Former Newton Fire Lieutenant Ray McNamara and other firefighters rushed into a burning H.C. Starck Inc. building on Needham Street in October 1993, when a sudden explosion injured 11 firefighters, McNamara included.
McNamara’s injuries almost killed him, but the firefighter still loved the job, said Mike McNamara, his son and the Deputy Chief of the Newton Fire Department.
“He loved that job,” Mike said. “And he said it many times even after the accident: ‘If I could just get my eyesight back, I’d go back to work.’ He just loved it.”
McNamara, known by some close to him as “RayMac,” died at the age of 79 on Jan. 11, more than 30 years after that injury.
The explosion burned over 90 percent of McNamara’s body and sent him into a coma for 16 months, during which his family twice had last rites read to him, Mike said.
Nevertheless, McNamara survived and continued to be a source of guidance and inspiration to those around him for nearly three decades.
“His love for the profession, his dedication to the department and his fellow fire fighters, and his boundless enthusiasm for life inspired us all,” Newton Mayor Ruthanne Fuller wrote in an email newsletter on Jan. 13.
Growing up in a modest neighborhood on Derby Street of West Newton, McNamara was one of five children in a large Irish family, according to Mike. Before his career as a firefighter, McNamara spent his early days serving in the Navy and was stationed in Vietnam for two years.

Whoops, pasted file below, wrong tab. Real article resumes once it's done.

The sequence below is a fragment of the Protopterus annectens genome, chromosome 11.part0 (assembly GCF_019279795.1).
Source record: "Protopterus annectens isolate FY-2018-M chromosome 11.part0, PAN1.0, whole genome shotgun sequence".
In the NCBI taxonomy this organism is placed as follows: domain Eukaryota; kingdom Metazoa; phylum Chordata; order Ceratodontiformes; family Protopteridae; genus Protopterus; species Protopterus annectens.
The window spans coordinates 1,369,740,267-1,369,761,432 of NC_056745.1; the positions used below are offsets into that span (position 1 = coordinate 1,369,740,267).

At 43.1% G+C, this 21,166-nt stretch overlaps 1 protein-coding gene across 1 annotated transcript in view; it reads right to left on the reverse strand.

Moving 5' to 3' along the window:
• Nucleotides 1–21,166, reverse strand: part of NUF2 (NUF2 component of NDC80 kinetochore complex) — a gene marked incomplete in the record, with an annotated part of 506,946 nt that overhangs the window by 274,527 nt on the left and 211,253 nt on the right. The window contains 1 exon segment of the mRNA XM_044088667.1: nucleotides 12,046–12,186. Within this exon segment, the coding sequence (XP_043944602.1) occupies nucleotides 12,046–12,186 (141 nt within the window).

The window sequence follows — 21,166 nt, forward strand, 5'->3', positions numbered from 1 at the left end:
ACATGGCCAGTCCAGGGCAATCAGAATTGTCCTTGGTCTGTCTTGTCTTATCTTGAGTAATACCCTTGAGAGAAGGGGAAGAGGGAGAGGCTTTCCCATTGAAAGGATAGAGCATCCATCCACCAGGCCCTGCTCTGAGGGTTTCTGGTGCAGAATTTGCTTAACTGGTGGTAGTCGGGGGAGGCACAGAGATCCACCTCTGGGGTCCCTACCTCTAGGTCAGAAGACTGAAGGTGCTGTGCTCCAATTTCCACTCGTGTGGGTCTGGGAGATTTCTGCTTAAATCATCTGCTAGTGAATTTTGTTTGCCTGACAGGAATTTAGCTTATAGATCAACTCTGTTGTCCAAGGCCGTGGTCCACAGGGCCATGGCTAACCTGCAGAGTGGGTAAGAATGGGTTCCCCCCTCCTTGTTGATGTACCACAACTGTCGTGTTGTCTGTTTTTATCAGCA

In December 1969, McNamara joined the Newton Fire Department at the age of 27. By 1984, the department had promoted him to lieutenant, according to Capt. Mark Roche, department historian.
Mike saw his father face numerous challenges in his life, but he said the late lieutenant possessed the grit to overcome them all.
“He’s a hero to me,” Mike said. “He was a no-nonsense guy … and it’s just amazing, everything that he beat.”
McNamara at one point worked three jobs to support his family, sending all three of his sons to college and into military service. Two of them—Mike and Brian McNamara—carried on their father’s legacy as Newton firefighters.
“He raised us kids,” Mike said. “He worked like three jobs just bringing us up: He was a firefighter. He worked on the side as a medic for a private ambulance. He also did some EMT work for football games for high school. … Not to mention that he also drove a cab once in a while just to make a few bucks.”
But McNamara was a firefighter at heart, Mike said, and his injuries in 1993 robbed him of his beloved profession.
McNamara lost his sight for over a year as a result of his injuries. He briefly reclaimed it for around a year and a half, only to lose it again.
In addition to the injuries, McNamara also fought two bouts of cancer, according to Mike. Despite his hardships, however, McNamara not only overcame his own obstacles, but also provided solace to others struggling with loss.
“Him and I, every time someone in the fire department’s family member or mother or father passed away, [we] would go to the wakes,” Mike said. “We must have gone to 50 of them just to pay our respects. And it just meant so much to people when he’d walk in. He always had some words of wisdom to say to these people—I don’t even know where he got these words.”
McNamara’s family held a private funeral mass for the late lieutenant on Jan. 15, according to The Boston Globe. A public celebration of McNamara’s life will take place after the COVID-19 pandemic, the Globe wrote.
After his retirement, McNamara continued to impart his enthusiasm and wisdom to future firefighters, according to Mike. Each year, McNamara spoke to graduating cadet classes at a fire academy.
“His big thing that he would tell every one of them was: ‘There wasn’t a day I woke up that I didn’t have a smile on my face just knowing I had that job,’” Mike said.
Featured Graphic by Annie Corrigan / Heights Editor